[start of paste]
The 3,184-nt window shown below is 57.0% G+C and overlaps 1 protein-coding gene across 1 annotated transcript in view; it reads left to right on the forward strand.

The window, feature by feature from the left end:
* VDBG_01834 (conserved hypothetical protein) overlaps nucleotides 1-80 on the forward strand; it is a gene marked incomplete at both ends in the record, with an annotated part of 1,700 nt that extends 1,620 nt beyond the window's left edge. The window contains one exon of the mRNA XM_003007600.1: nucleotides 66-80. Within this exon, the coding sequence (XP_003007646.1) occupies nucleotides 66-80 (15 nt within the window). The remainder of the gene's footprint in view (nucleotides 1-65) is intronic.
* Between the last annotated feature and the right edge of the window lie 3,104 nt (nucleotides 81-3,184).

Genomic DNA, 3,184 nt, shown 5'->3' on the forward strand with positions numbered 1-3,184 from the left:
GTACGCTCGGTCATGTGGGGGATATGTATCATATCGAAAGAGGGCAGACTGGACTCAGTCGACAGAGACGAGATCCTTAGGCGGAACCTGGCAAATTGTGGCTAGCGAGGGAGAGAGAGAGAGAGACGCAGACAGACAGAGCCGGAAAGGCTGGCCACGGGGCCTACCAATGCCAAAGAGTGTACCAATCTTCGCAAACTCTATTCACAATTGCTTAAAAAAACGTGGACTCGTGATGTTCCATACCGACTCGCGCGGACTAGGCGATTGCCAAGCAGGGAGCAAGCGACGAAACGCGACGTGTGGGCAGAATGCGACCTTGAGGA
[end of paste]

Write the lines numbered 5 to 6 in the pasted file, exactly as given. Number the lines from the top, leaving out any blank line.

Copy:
Genomic DNA, 3,184 nt, shown 5'->3' on the forward strand with positions numbered 1-3,184 from the left:
GTACGCTCGGTCATGTGGGGGATATGTATCATATCGAAAGAGGGCAGACTGGACTCAGTCGACAGAGACGAGATCCTTAGGCGGAACCTGGCAAATTGTGGCTAGCGAGGGAGAGAGAGAGAGAGACGCAGACAGACAGAGCCGGAAAGGCTGGCCACGGGGCCTACCAATGCCAAAGAGTGTACCAATCTTCGCAAACTCTATTCACAATTGCTTAAAAAAACGTGGACTCGTGATGTTCCATACCGACTCGCGCGGACTAGGCGATTGCCAAGCAGGGAGCAAGCGACGAAACGCGACGTGTGGGCAGAATGCGACCTTGAGGA